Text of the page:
The Storm Fishers and Other Stories, by Everitt Foster (1:44)

iod-stormfishersToday we see that tangled comparisons can bust immersion.

What I gleaned about the stories: Contrary to what science-fiction series might suggest, other planets tend to be purple rather than green.

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Note: This is a short story collection, so the rules are slightly different from standard Immerse or Die: instead of reading on every time I lose immersion, I stop reading that story and move onto the next one. As usual, I stop reading after the third WTF.

WTF #1: Overloaded sentence.

Analysis: A few paragraphs into the first story, I encountered: His father, the garden’s herpetologist, Master Albert Futter the third, wore a suit colored like the navy-violet crown lighting the skyline at sunset. There is a – potentially apocryphal – theory about cognition that humans can hold three things in their memory at the same time. Whether that’s true or not, discovering the name of the protagonist’s father, his job, his manner of dress, and the way the sky looked at sunset all in the space of a single sentence left me with the parsing equivalent of holding jelly: which bits of the sentence were important to know? Which were flavour?

To make matters worse, all of the previous paragraphs had been a slowly constructed image of the protagonist using events rather than reportage, so I’d been programmed not to expect dense factual descriptions.

Deciding that it either needed to be two sentences, or to have the facts that weren’t relevant trimmed out for later, I moved on.

WTF #2: Un-punctated splurge

Analysis: The first line of the second story is: From the full sized starboard windows of The Flower of Kent a cascade of starlight fell like gold and crimson leaves caught in a September wind across the tinted glass illuminating the entire pod. Without punctuation to signal where the chunks were, my mind started holding the sentence in buffer and just kept going until it ran out of space. Which left me sputtering for mental breath part way through.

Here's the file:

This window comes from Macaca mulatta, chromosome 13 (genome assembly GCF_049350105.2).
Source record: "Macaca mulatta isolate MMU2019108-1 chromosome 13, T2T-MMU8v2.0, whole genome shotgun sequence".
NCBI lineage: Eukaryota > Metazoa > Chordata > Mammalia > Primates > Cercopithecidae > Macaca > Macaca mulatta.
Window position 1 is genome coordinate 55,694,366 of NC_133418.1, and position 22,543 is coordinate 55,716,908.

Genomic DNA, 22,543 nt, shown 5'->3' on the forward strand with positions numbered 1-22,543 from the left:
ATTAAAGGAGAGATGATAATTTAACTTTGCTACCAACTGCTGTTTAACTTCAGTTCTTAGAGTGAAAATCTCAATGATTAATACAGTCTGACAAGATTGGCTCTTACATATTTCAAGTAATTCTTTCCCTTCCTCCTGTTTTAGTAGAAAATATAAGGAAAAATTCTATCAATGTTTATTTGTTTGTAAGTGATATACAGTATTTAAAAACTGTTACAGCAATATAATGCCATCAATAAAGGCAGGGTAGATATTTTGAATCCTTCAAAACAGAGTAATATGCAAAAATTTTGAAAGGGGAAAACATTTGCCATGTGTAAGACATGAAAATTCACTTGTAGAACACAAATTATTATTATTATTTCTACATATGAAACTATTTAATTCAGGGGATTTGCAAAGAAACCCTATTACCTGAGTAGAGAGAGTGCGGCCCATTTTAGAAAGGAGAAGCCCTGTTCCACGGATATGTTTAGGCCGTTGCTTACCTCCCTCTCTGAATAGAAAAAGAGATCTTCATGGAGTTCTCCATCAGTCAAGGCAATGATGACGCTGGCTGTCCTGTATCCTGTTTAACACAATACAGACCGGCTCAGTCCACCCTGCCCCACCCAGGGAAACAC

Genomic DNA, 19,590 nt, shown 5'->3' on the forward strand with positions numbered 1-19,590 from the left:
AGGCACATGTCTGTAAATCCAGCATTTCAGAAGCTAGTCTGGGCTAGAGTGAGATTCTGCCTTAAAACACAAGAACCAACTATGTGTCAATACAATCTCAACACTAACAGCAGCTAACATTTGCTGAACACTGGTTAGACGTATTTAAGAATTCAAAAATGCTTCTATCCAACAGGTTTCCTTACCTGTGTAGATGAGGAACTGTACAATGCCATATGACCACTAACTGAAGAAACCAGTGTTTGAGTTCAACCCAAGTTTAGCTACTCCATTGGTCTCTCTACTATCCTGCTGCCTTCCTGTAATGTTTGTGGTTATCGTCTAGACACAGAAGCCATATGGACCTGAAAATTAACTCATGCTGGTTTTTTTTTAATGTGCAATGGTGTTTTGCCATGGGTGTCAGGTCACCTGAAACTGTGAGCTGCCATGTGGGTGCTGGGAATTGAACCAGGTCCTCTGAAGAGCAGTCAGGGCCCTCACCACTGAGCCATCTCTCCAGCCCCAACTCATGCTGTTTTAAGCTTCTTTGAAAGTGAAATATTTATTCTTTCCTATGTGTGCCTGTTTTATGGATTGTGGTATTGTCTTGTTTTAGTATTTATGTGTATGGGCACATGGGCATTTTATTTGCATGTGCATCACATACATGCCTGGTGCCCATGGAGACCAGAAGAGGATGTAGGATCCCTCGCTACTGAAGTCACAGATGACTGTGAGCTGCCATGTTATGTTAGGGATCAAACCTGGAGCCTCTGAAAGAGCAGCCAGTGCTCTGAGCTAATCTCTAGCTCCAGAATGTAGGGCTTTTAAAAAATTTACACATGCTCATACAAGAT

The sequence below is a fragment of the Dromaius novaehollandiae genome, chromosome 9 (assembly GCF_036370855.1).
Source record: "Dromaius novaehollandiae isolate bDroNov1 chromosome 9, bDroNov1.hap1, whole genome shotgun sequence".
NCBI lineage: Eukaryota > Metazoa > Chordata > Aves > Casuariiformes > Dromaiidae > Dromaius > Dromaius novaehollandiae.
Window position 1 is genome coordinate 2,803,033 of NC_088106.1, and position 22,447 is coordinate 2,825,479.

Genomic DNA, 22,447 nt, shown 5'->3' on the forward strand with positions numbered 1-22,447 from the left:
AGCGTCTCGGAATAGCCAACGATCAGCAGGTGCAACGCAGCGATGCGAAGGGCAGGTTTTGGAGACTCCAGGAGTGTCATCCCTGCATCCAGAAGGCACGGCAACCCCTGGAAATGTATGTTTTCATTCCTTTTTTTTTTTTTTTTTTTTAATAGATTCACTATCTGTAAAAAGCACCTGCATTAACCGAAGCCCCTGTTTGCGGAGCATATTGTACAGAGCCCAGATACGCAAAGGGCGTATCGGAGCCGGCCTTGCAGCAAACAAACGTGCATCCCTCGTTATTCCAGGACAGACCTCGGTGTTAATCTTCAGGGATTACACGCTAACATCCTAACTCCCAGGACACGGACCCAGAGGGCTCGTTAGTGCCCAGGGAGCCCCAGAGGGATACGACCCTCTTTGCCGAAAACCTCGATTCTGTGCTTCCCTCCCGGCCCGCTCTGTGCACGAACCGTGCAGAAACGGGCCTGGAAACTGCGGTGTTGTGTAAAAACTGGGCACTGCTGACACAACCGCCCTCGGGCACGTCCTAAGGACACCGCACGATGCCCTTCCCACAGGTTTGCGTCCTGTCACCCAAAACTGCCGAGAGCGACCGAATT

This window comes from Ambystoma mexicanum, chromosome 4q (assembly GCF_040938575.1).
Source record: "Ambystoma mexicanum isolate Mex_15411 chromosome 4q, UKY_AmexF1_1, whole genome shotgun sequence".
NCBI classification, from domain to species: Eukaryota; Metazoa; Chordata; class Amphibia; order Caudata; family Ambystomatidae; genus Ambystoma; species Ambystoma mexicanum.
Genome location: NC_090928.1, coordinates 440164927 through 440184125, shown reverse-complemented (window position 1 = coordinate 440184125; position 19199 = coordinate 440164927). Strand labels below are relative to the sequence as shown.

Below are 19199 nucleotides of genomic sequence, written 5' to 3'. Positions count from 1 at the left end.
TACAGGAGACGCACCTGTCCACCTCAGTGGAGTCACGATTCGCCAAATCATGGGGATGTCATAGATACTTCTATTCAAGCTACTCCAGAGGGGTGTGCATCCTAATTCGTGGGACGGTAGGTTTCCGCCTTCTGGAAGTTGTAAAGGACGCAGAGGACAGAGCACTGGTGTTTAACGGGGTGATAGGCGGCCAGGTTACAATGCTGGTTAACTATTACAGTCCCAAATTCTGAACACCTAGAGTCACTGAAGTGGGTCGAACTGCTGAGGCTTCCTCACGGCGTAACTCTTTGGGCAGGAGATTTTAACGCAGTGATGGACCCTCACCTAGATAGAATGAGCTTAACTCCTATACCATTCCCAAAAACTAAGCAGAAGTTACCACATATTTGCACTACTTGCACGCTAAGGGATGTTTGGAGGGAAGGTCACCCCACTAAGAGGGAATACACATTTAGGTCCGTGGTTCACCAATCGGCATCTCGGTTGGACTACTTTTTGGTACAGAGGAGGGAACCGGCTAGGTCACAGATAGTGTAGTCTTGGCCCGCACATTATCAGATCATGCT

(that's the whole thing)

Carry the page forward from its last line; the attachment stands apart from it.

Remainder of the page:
I’d noticed a few missing commas and hyphens in the first story; but they hadn’t affected my comprehension, so I didn’t score a WTF for them. However, having bounced off the first sentence of a story, those ignored niggles rose up again to add to the sense that I might not find even basic punctuation going forward.

Purging my buffer again, I moved on.

WTF #3: Confusing description

Analysis: The first sentence of the third story is: The Titan sky had a violet crown hovering above the scarlet horizon, and from the surface the Exploration and Research Vessel Lomonosov’s Drift appeared suspended in a firmament and geosynchronous orbit. My instinctive image based on it being a single sentence was that the violet crown was how people saw the Lomonosov’s Drift; however, an instant later, I remembered the suit from the first story was the colour of the skyline so wasn’t sure if this was two things in the sky or one. Still struggling to resolve that, my mind tripped on the end of the sentence: why was it a firmament rather than the firmament? Were there two skies? And why did it appear to be in geosynchronous orbit? If it wasn’t, surely surface dwellers would know because it moved across the sky, so what did “appearing to be” mean?

Unsure what I was supposed to be picturing, I pulled the plug.

Take the Pepsi Challenge: Want to know if my own writing measures up? Download one of these free short stories, in the format of your choice, and decide for yourself.

Demoniac Dance, by Jaq D. Hawkins (3:26)
The Butterfly and the Sea Dragon, by Tyree Campbell (2:20)

About the author

Dave Higgins has worked in law and IT for both public and private sector organisations. When not pursuing these hobbies, he writes poetry and speculative fiction.He was born in Wiltshire, England. Raised by a librarian, he started reading shortly after birth and has not stopped since. He currently lives in Bristol with his wife, Nicola, his cats, Jasper and Una, and many shelves of books.